An exceptional ensemble of performers—including Ailyn Pérez, Nadine Sierra, Isabel Leonard, Luca Pisaroni, Mariusz Kwiecien, and Ildar Abdrazakov—share the stage in Mozart’s comic yet profound look at human nature and one crazy day in a wealthy Spanish household. Acclaimed Mozartean maestro Harry Bicket conducts Richard Eyre’s high-spirited production.
World premiere: Burgtheater, Vienna, 1786. Met premiere: January 31, 1894. A profoundly humane comedy, Le Nozze di Figaro is a remarkable marriage of Mozart’s music at the height of his genius and one of the best librettos ever set. In adapting a play that caused a scandal with its revolutionary take on 18th-century society, librettist Lorenzo Da Ponte focused less on the original topical references and more on the timeless issues embedded in the frothy drawing-room comedy.
Wolfgang Amadeus Mozart (1756–1791) was the son of a Salzburg court musician who exhibited him as a musical prodigy throughout Europe. His achievements in opera, in terms of beauty, vocal challenge, and dramatic insight, remain unsurpassed. Librettist Lorenzo Da Ponte (1749–1838), who led an adventurous life in Venice and Vienna, also collaborated with Mozart on Don Giovanni and Così fan tutte. He later emigrated to America, where he became the first professor of Italian at New York’s Columbia College (now University).
Sir Richard Eyre – Production
Paule Constable – Lighting Designer
Set & Costume Designer – Rob Howell
Choreographer – Sara Erde
Seville, the setting of Figaro and its prequel, The Barber of Seville, was famous in Mozart’s time as a place filled with hot-blooded young men and exotically beautiful women sequestered behind latticed windows, or “jalousies” (which gave us our English word “jealousy”). The city was the birthplace of the Don Juan legends, which Mozart and Da Ponte would mine for their subsequent masterpiece Don Giovanni. The current Met production of Le Nozze di Figaro places the action in the 1930s.
Harry Bicket – Conductor
Rachel Willis-Sorsensen – Countess Almaviva
Ailyn Perez – Countess Almaviva
Caitlin Lynch – Countess Almaviva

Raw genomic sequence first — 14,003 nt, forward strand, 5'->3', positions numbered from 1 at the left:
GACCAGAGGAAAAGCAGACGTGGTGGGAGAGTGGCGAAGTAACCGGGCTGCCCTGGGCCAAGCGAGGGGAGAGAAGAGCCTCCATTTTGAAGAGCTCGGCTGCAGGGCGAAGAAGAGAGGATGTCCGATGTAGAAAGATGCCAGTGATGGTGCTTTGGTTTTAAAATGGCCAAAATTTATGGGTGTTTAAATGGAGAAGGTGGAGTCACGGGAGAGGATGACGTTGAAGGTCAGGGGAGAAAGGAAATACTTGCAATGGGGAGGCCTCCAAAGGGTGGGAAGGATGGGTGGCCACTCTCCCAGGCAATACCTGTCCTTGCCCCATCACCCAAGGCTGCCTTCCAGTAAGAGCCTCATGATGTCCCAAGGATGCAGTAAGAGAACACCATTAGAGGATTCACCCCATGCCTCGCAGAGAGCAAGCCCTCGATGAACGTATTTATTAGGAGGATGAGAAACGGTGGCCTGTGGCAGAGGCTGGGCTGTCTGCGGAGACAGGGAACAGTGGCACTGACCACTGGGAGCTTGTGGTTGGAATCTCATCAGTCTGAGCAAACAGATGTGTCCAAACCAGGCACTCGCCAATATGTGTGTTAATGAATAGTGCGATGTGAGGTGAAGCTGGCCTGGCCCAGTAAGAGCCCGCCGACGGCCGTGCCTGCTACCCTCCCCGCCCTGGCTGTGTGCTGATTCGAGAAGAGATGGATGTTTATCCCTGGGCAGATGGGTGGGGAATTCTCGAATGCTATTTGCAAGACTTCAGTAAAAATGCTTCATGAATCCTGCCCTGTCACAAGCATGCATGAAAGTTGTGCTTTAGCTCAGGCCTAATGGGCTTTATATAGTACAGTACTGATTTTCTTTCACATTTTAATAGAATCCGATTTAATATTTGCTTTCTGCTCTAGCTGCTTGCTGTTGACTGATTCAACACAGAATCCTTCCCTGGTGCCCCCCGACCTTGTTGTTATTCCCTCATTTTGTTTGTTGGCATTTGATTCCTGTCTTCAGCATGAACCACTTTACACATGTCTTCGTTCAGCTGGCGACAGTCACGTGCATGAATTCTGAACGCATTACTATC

Christiane Karg – Susanna
Nadine Sierra – Susanna
Serena Malfi – Cherubino
Isabel Leonard – Cherubino
Luca Pisaroni – Count Almaviva
Mariusz Kwiecien – Count Almaviva
Adam Plachetka – Figaro
Ildar Abdrazakov – Figaro
Figaro’s amazing score mirrors the complex world it depicts. The first impression is one of tremendous beauty and elegance. Dig a little deeper and you’ll find all the underlying pain and deception, with a constant tension between the social classes and the sexes, where each character has something to gain and something to hide. Standout solo numbers include the Countess’s two arias, Cherubino’s “Voi, che sapete,” Susanna’s “Deh, vieni, non tardar,” and Figaro’s arias, the angry Act IV diatribe against womankind, “Aprite un po’ quegli occhi,” and Act I’s “Non più andrai,” in which not even the most buoyant and memorable melody in the world can quite hide the character’s sarcasm.
Le Nozze di Figaro established itself in the Met repertoire with the 1940 revival starring Ezio Pinza in the title role. The quintessential ensemble opera, it has seen memorable appearances by some of the world’s greatest singers, including Lisa Della Casa and Kiri Te Kanawa as the Countess, Risë Stevens and Mildred Miller as Cherubino, Bidú Sayão and Irmgard Seefried as Susanna, Hermann Prey and Peter Mattei as the Count, and Cesare Siepi, James Morris, and Bryn Terfel as Figaro